Boxers - Boxer Dog Breed Information

There are many conditions in the boxer that are caused by heredity. Information on the breed in general, tumors, fainting and more.


The American Kennel Club lists the Boxer in the working dog group and it is there for good reason.

“Perfected” during the last half of the 19th and early part of the 20th centuries from a variety of breeds in Germany, it is the culmination of European breeding that dates back to the 16th century.

Originally bred for dog fighting and bull baiting, the dog soon became a favorite of police departments in Germany because of his courage, intelligence, fearlessness, strength, agility, loyalty and an aggressiveness that showed up only when necessary. As a pet, the Boxer is completely devoted to the family that owns him.

Appearance wise, the Boxer is a medium sized, square-built dog. His has a short, strong back, solid limbs and clean muscles that do not appear coarse. The head is unique unto the breed. It is large with a broad, blunt muzzle, an undershot jaw and a black masked muzzle. He also has dark-brown eyes, black nose, muscular neck and a deep chest as well as a glossy, short coat that comes in varying shades of fawn and brindle.

The average male boxer stands 22-24 inches at the withers and weighs about 65 to 70 pounds. The female stands 21 to 23 inches and weighs between 60 and 65 pounds.

Boxers had a higher incidence of unilateral (both sides) cryptorchidisn than any other breed. Cryptorchidisn is when one or more of the testicles are retained or remain undecended. Quite often the retained testicle is sitting right in the channel but has never completely dropped into the scrotum. Reasons for this could be an obstruction in the scrotum or even a shortness of the cord attached to the testicle. Not all of these are in this position. Some are retained in the abdomen and should be surgically removed as soon as possible since retained testicles are predisposed to develop Sertoli cell tumors. Dogs that have retained testicles, even if one is dropped into the scrotum, should not be bred since cryptorchidisn is considered an inherited trait.

Boxers also suffer from ulcerative keratits. This condition causes ulcers to appear on the cornea and is unique to the breed. There are no know viral or bacterial causes of the condition and it may involve one or both eyes. Usually consisting of small, superficial lesions, ulcerative keratits doesn’t have a tendency to spread. The condition can occur in males and females but oddly enough, 80% of the incidences of these ulcers occur in spayed females. Hormonal therapy has been shown to reduce the chances of recurrence.

As one of the deep chested breeds, the Boxer has been shown to be a candidate for gastric torsion or bloat. Bloat is a condition that causes the stomach to “flip over” and cuts off circulation to the area. It is commonly called bloat because the stomach fills with gas and liquids that cause it to swell to unbelievable proportions. This swelling is drastic enough that owners can often spot the condition from across the room. Gastric torsion is an emergency situation that requires immediate surgery to correct. It is also a condition that has an extremely low survival rate.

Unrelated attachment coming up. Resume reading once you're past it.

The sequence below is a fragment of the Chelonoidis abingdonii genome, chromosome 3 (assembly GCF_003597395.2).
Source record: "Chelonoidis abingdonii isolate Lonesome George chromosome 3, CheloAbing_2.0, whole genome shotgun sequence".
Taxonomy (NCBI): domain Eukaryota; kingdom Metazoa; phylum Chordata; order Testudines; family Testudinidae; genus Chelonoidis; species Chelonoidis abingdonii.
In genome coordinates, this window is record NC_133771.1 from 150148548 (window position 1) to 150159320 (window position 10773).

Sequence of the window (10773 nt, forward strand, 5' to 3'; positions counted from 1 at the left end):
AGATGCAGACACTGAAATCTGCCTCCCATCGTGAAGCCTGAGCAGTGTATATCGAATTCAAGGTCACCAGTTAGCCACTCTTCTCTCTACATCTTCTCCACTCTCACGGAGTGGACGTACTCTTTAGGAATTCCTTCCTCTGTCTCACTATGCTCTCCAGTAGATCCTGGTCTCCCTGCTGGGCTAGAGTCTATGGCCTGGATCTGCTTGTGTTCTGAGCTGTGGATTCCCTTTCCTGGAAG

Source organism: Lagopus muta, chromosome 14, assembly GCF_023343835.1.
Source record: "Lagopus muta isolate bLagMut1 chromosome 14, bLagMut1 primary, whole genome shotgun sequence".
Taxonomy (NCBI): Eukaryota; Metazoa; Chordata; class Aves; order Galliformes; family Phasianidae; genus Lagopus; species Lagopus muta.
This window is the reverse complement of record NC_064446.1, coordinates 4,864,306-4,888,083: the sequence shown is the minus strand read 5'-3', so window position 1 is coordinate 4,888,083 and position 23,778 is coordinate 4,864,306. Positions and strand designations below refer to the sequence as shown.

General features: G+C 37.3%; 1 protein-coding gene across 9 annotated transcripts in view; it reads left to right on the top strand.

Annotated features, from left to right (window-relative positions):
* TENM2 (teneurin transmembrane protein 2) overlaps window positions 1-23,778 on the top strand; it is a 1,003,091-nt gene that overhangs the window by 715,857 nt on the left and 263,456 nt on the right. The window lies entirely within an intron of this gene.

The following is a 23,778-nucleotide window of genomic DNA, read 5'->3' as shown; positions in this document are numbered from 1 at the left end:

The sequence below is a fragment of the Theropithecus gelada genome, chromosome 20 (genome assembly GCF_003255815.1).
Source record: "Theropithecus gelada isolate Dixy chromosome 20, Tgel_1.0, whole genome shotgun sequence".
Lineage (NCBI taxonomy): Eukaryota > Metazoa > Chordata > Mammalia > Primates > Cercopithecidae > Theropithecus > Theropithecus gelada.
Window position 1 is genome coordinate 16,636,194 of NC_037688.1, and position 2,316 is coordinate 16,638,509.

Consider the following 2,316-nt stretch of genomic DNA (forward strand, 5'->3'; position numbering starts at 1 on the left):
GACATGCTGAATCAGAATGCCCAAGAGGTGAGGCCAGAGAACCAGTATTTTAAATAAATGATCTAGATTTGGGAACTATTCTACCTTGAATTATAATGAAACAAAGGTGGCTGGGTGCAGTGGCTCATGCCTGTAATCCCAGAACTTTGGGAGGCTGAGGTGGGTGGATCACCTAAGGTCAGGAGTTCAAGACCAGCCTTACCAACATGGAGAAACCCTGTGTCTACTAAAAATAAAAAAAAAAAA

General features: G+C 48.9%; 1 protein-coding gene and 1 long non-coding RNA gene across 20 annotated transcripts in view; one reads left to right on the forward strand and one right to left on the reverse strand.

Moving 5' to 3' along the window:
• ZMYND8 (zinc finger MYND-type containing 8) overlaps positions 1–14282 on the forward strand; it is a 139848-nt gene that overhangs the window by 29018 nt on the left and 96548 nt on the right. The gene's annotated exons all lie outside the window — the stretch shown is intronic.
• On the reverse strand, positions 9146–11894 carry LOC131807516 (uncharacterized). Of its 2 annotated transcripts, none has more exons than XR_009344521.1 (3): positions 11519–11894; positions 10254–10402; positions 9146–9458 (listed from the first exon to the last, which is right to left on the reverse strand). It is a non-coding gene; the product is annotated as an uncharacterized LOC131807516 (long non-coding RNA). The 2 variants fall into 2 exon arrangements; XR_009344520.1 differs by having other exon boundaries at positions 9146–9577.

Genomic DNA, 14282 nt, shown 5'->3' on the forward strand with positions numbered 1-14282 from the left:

A common in Boxers is the high rate of tumors. Research reports this is in all Boxers, not just the ones in my area. As a breed, they are very prone to mastocytoma, histiocytoma osteosarcoma, lymphosarcoma, aortic body tumors, hemangioma as well as tumors in the testicles, thyroid and lungs. It is interesting to note Boxers don’t have mammary tumors that often and when they do, the tumors are usually benign.

The Boxer also has a problem with what appears to be oral tumors but is really hyperplasia of the gingiva. The condition usually happens in older Boxers. When looking into the mouth, they appear to have tumors growing from the gingival. These “tumors” are really fibrous overgrowth of the gingiva. Eventually these fibrous overgrowths begin to interfere with the Boxer’s mastication (chewing) and the problem will need to be solved surgically.

Many Boxers between the ages of two months to two years old will suffer from soft, bloody stools. The condition is often diagnosed granulomatous colitis. The exact cause of the problem isn’t known although many researchers feel it may be infectious. In the beginning stage of the condition, the Boxer doesn’t appear ill and the stool is the only symptom. Granulomatous colitis is usually a slow progressing disease. It causes increasing debilitation and even with the most persistent treatment, may prove fatal to the dog.  

Boxers also seem to be predisposed to intervertibral disc degeneration. The degeneration usually takes place between T12 and T13 (thoracic vertebrae numbers 12 and 13). To diagnosis the condition a veterinarian will use radiographs as well as palpating the dog’s back with his hands to check for pain and discomfort.
Male Boxers are more often prone to cystine urea and cystine stones of the urinary system.

There is an odd condition in Boxers, which is when seemingly resting dogs “faint” or collapse. The condition varies in severity with the worst cases appearing very similar to the Adams-Stokes syndrome in humans. Explaining why the dog faints is often difficult since it appears healthy in all other regards. Where as the most common assumption would be a cardiac rhythm problem, examination usually shows the dog does not have tachycardia (overly fast heart beat) or Sinus arrhythmia (irregular heartbeat).

The normal lifespan of a Boxer provides much love and loyalty to their owners for ten and twelve years. They combine the very best of canine traits as far as intelligence, trainability, strength and pride and it is up to conscientious breeders to make sure the Boxer not only remains this way but that as many of the hereditary defects and disorders are weeded out of the breeding stock and not allowed to reproduce.